Container Deposit Tax to Hurt Regional Australia
Regional communities will be the big losers if a planned container deposit tax is introduced, with more than three million Victorian households finding it difficult to travel to a remote deposit centre for a partial refund on their drink containers.
That means regional Australia will be hit with an unnecessary $1 billion recycling bill, despite Australia already boasting one of the most successful recycling rates in the world.
Under the proposed Container Deposit Scheme, consumers will pay an extra 20 cents on every bottle, can or container they buy. They would then need to take them to a deposit centre for a partial refund of 10 cents.
For Australians living in regional and remote communities, the distance to drive to a deposit centre could become costly in time and fuel.
In addition, almost 450 Victorian jobs1 are under threat from the container deposit tax in drink manufacturing, distribution and packaging hubs, including those around Shepparton, Niddrie, Altona, Broadmeadows and Carrum, who will be most at risk of job losses.
Australian Beverages Council CEO Geoff Parker said, “Milk and juice producers are also expected to be affected by falling demand, caused by higher prices at the checkout. Major dairying and juice communities, including those in Rodney, Swan Hill, Polworth, Morwell, Mildura and the South West Coast, should not be threatened by another green tax adding unnecessary cost to their products.
“The Greens’ claims that a container deposit tax would generate thousands of new jobs should be treated with the utmost scepticism. The livelihood of more than 440 Victorians, and their families, should not be risked on the basis of the Greens’ promises, particularly at a time when manufacturing in the state is under acute pressure.
1 ACIL Tasman: National Container Deposit Scheme Impacts, Projected Changes in Australian Retail Volumes and Associated Employment Impacts by Beverage Category September 2011.
According to a poll2 of community attitudes to the container scheme, 1.3 million Victorian households would find it inconvenient to travel to a deposit centre and would instead deposit their glass and plastic containers into their household recycling bins.
“Consumers in regional areas, where recycling depots are not conveniently located, could end up paying up to 20 cents extra on each container they purchase, without ever recovering their 10c deposit”.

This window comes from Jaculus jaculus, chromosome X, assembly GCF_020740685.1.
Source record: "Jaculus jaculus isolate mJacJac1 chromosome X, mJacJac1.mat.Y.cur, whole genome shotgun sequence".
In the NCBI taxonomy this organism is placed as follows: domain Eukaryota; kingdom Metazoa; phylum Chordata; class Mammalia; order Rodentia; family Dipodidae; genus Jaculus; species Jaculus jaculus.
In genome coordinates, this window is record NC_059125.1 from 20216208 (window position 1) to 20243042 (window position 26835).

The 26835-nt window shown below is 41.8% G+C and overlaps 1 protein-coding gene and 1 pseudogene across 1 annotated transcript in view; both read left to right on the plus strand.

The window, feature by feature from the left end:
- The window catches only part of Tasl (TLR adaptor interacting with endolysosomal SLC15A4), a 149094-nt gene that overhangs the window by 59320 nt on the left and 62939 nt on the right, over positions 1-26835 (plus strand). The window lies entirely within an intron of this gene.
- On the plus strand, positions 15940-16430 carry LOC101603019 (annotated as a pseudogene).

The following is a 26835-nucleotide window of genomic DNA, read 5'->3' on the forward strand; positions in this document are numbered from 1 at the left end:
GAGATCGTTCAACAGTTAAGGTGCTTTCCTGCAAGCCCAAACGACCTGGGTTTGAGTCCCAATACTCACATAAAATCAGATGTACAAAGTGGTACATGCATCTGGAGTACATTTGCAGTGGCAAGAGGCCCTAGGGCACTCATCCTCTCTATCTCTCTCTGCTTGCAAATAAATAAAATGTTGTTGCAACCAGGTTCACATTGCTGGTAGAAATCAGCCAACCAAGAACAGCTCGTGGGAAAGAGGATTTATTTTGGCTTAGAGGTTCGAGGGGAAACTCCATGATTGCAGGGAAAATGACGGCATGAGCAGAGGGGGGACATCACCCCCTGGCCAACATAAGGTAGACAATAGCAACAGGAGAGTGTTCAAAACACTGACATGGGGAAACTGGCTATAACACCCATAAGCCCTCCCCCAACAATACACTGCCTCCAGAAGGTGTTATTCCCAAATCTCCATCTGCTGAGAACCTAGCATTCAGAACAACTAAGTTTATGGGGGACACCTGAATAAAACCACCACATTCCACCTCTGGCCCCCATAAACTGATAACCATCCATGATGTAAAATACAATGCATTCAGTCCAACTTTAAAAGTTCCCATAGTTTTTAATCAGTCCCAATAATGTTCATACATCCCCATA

“Effectively, 1.3 million Victorian households would be collectively throwing away $365 million dollars every year, that’s $1 million a day” said Mr Parker.
“The average household purchases 27 milk and other beverage containers per week, so this new tax would lead to a $300 hit to the family budget.
“With the majority of Victorian residents objecting to the $300 increase in their cost of living and massive inconvenience flowing from the container deposit scheme, it begs the question why are we even considering it?
“It is hard to understand why Governments would bow to Greens pressure to move away from the current kerbside system that has taken years to develop and has resulted in world’s best practice to replace it with something that many, particularly in regional areas won’t use.”
According to Keep Australia Beautiful National Litter Index, Victoria already has the highest recycling rates in Australia, primarily because of the successful kerbside yellow-topped bins service, run by local councils.
Alternative industry funded plans, include a partnership model endorsed by Keep Australia Beautiful Victoria. These alternative plans have been found by COAG to be as effective as a container deposit tax and at a 28th of the cost, with no additional cost to consumers.
To find out more visit www.nodrinkcontainertax.org.au
Chief Executive Officer
Australian Beverages Council
Mobile: 0407 646 195
The Australian Beverages Council is the peak industry voice representing the interests of the manufacturers, distributors and importers of non-alcoholic beverages. Its members include many small and medium sized businesses across all parts of the country. The range of beverages, produced by members includes carbonated diet and regular soft drinks, sports and isotonic drinks, bottled and packaged waters, fruit juice drinks, cordials and iced teas.
2 Poll conducted by Pure Profile who surveyed 2012 NSW and Victorian residents June and October 2013.